Figure 1 - If you made an imaginary line chart with Fidelity on one end and Power on the other, you could design an amp to fit anywhere in that line, but regardless of where you chose to put it, you would be balancing between the two. That's a classic example of the phrase "Good sound is a balance of compromises" Too far on the fidelity end and you don't have enough power to drive anything, hence it's useless. Too far on the power end and you no longer have a class A high fidelity amplifier.

I found during the development of the Zen Triode Amp that there is a magic spot on the line of power vs. fidelity where the balance of compromise is minimal. Guess where on the line the Zen Triode Amp sits?


When this amp was first released we listed the Zen Triode is around 5 watts per channel. Since then competitors have jumped at the opportunity to interpret this as RMS (Root Mean Square) power output. After all that has become the standard way to determine the power of most amplifiers albeit far less meaningful in the tube world. In fact around here (in the tube world) and in the spirit of good Zen thinking we found that RMS really stands for "Real Meaningless Spec". It would certainly go against the theme of our little amplifier to post a lot of real meaningless specs when we can instead post a lot of real meaningful reviews.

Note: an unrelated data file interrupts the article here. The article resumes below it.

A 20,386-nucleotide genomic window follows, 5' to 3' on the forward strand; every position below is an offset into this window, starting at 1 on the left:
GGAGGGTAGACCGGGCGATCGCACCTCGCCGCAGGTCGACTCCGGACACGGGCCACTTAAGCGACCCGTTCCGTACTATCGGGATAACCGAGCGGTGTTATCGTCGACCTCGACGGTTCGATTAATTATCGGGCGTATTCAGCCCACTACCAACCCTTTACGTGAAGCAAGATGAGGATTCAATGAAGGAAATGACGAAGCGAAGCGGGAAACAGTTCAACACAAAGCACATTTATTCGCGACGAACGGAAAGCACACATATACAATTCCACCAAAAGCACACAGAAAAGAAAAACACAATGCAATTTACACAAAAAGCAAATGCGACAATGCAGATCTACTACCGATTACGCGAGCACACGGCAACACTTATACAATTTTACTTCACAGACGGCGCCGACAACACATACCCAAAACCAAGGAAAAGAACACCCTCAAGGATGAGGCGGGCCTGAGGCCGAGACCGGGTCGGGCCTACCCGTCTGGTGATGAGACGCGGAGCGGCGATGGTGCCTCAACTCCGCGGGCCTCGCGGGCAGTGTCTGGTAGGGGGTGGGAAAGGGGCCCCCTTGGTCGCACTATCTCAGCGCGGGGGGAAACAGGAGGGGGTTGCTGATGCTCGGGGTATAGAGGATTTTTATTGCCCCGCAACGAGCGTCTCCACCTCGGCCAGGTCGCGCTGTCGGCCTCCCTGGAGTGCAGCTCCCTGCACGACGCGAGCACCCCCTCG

It is not my intention to apologize for misleading the public with a 5 watt rating, because it was never stated to be RMS power. RMS power is what you read using a 1000 cycle pure tone into a non inductive "dummy load" consisting of large silicon resistors. This makes a wonderful reference to the designer when comparing one amp to another, or modifications within a single amp. However it makes a rather pathetic reference of how music will sound through it or how loud it will get into a given loudspeaker load.

Obviously music is not a pure 1000 cycle tone, and speakers are not large non inductive dummy resistors. Our rating of 5 watts is a peak power rating that takes into account things like: Peaks in the music and the amplifier's ability to generate power peaks in excess of it's RMS abilities not to mention distortion signatures and clipping characteristics. It also takes into account the fact that speakers are ever changing complex loads that behave very differently than "dummy loads". We felt based on the less than clear common interpretation of RMS watts that a more realistic "music power" rating was in order.